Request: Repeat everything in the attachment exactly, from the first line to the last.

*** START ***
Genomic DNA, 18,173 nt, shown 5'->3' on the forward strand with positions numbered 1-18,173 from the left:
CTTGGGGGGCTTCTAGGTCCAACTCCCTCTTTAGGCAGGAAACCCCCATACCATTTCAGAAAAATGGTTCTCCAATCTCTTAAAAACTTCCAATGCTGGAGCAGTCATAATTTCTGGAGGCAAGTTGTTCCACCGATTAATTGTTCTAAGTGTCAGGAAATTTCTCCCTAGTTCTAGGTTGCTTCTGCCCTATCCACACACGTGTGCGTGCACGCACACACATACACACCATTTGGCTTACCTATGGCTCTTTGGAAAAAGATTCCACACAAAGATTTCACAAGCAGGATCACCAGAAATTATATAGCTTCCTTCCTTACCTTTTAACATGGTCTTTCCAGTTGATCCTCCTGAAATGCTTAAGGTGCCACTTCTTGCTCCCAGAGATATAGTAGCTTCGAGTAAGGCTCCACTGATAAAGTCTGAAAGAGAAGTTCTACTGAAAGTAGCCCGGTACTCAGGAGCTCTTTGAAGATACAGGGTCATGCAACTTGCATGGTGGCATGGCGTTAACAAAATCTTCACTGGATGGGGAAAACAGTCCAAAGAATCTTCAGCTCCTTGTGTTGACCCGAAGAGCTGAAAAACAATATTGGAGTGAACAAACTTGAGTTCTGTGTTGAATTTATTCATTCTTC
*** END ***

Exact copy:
Genomic DNA, 18,173 nt, shown 5'->3' on the forward strand with positions numbered 1-18,173 from the left:
CTTGGGGGGCTTCTAGGTCCAACTCCCTCTTTAGGCAGGAAACCCCCATACCATTTCAGAAAAATGGTTCTCCAATCTCTTAAAAACTTCCAATGCTGGAGCAGTCATAATTTCTGGAGGCAAGTTGTTCCACCGATTAATTGTTCTAAGTGTCAGGAAATTTCTCCCTAGTTCTAGGTTGCTTCTGCCCTATCCACACACGTGTGCGTGCACGCACACACATACACACCATTTGGCTTACCTATGGCTCTTTGGAAAAAGATTCCACACAAAGATTTCACAAGCAGGATCACCAGAAATTATATAGCTTCCTTCCTTACCTTTTAACATGGTCTTTCCAGTTGATCCTCCTGAAATGCTTAAGGTGCCACTTCTTGCTCCCAGAGATATAGTAGCTTCGAGTAAGGCTCCACTGATAAAGTCTGAAAGAGAAGTTCTACTGAAAGTAGCCCGGTACTCAGGAGCTCTTTGAAGATACAGGGTCATGCAACTTGCATGGTGGCATGGCGTTAACAAAATCTTCACTGGATGGGGAAAACAGTCCAAAGAATCTTCAGCTCCTTGTGTTGACCCGAAGAGCTGAAAAACAATATTGGAGTGAACAAACTTGAGTTCTGTGTTGAATTTATTCATTCTTC